Director: Brendan Cowles, Shane Kuhn
Cast: Leighton Meester, Nicholas D’Agosto, Melora Hardin, Larry Joe Campbell, Lola Glaudini
Screenplay: Brendan Cowles, Shane Kuhn
83 mins. Rated R for strong horror violence and gore, drug use, language and some sexual content.
Well, after the last couple of days, I thought it might be time for a disappointment. Okay, not really, but it still happened.
Drive-Thru is the story of A Nightmare on Elm Street…oh wait, I better start again. Drive-Thru is the story of Mackenzie Carpenter (Leighton Meester, TV’s Gossip Girl, The Judge), a young woman who is losing her friends, one by one, to a sadistic murderous clown named Horny, who takes his garb from the fast food restaurant Hella Burger. Horny is picking off teens with poor insults, bad puns, and also a big meat cleaver. As the bodies pile up, Mackenzie and her boyfriend Fisher (Nicholas D’Agosto, TV’s Gotham, Final Destination 5) learn that her mother Marcia (Melora Hardin, TV’s The Office, Self/less) and the other parents have a horrible secret that links Horny the Clown and Hella Burger directly to Mackenzie.
Wow, I really hate this movie. I hate it so much. The characters are cruel and annoying, the screenplay is overly cliché and riddled with poor dialogue, and the directing by Brendan Cowles and Shane Kuhn is downright dreadful. Now, I do have some defenders among my colleagues who claim that the film is self-aware enough to satire itself. “It’s so bad it’s good!” No, no it isn’t. It’s terrible.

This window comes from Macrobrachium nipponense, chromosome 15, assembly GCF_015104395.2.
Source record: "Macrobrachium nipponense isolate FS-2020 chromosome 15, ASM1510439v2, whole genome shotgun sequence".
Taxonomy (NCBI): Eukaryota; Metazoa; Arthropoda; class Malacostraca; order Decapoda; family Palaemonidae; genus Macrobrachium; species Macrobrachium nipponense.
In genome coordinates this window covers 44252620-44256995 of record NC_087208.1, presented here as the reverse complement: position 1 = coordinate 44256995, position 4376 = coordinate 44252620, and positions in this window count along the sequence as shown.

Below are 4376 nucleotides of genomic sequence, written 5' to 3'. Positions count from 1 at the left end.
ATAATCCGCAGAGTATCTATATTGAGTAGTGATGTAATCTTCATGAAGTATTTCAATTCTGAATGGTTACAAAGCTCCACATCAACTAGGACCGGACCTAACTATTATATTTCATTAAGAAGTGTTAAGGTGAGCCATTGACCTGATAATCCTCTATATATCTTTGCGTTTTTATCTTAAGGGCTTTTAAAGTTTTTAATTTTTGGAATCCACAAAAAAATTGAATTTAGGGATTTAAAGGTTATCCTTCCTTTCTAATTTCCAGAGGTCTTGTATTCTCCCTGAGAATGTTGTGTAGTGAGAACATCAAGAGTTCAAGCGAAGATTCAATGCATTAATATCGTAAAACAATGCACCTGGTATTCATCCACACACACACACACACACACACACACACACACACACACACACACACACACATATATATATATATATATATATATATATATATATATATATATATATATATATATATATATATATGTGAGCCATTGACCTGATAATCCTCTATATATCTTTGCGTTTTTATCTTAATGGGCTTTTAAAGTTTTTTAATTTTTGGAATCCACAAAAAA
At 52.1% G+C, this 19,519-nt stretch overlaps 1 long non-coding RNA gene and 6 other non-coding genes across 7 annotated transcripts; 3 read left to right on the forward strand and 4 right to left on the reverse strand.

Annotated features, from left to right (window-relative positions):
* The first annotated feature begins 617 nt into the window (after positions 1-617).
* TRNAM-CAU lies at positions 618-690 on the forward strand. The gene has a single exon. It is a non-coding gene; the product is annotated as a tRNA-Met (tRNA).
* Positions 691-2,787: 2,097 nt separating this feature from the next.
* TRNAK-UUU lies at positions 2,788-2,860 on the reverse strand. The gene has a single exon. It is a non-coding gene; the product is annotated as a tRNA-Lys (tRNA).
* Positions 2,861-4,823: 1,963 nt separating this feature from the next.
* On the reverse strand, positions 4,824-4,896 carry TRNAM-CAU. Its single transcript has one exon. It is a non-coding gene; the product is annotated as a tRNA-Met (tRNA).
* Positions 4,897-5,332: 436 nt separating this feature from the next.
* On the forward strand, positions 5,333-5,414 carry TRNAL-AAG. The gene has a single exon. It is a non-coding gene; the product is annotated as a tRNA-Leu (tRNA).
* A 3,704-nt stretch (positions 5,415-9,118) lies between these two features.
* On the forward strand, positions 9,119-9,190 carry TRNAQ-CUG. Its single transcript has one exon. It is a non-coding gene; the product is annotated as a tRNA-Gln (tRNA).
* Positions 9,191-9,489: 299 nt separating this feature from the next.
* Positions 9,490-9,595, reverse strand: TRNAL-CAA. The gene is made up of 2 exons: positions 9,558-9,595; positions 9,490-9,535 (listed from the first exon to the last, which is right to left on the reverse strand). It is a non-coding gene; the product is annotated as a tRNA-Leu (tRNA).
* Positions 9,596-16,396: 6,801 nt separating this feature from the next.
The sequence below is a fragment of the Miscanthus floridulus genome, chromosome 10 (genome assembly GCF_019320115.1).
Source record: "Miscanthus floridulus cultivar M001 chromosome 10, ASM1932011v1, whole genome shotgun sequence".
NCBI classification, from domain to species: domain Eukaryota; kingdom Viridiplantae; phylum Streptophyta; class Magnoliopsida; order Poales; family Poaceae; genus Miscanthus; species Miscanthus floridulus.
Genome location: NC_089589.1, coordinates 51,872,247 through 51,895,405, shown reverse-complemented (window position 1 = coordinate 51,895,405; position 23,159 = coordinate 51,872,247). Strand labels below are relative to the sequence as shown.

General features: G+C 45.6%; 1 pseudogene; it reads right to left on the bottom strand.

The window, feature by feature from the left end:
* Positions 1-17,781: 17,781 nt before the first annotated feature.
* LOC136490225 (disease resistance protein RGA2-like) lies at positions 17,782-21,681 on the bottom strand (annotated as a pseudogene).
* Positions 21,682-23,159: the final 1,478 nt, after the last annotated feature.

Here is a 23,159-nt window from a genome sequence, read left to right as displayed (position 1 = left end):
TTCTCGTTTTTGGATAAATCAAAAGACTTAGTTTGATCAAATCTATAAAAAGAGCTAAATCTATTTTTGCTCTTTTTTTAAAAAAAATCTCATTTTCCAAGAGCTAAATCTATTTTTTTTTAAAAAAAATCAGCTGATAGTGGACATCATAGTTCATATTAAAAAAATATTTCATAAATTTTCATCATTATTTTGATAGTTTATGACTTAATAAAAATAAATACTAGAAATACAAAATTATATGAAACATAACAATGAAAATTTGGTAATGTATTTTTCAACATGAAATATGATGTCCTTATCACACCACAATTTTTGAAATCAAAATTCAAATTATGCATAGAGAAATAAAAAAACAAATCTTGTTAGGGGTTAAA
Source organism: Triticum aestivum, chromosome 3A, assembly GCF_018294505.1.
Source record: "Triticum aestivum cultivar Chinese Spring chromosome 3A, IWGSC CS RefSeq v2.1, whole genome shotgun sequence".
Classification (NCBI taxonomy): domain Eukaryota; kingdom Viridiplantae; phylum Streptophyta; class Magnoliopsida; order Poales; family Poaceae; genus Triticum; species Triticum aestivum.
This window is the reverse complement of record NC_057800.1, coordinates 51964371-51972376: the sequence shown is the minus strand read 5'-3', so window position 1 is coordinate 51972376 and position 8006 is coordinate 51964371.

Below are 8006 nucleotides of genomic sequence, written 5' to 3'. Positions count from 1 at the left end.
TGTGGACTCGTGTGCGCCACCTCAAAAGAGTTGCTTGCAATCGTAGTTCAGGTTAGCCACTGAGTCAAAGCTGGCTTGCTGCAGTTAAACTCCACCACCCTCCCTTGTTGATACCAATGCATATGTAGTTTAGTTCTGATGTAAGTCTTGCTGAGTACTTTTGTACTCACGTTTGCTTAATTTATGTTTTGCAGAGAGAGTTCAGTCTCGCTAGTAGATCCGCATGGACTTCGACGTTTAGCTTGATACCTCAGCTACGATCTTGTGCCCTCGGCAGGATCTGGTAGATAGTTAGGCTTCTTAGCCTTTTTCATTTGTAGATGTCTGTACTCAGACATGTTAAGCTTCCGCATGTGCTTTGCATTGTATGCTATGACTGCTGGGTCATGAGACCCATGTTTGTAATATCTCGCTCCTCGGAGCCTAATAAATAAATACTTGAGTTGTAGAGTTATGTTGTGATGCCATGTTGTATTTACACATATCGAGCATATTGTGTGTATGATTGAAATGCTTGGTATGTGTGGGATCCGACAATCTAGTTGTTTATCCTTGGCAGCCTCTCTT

The film is a disappointing remake of A Nightmare on Elm Street in a lot of ways (you might use the term rip-off even), and it can’t even muster to get an accessible and relatable story because Horny the Clown can’t stop making bad puns. Hell, the Leprechaun movies have better puns, and that’s really saying something.
In fact, the only scene in the film that I enjoyed at all is the Morgan Spurlock cameo. I won’t spoil the scene, but suffice it to say that the scene is mildly amusing in an otherwise underwhelming film.
Drive-Thru is awful. I’m thankful I can review it now so that I never have to watch it again. Every part of it is terrible, and the one element that works can’t even save this film’s score.
-Kyle A. Goethe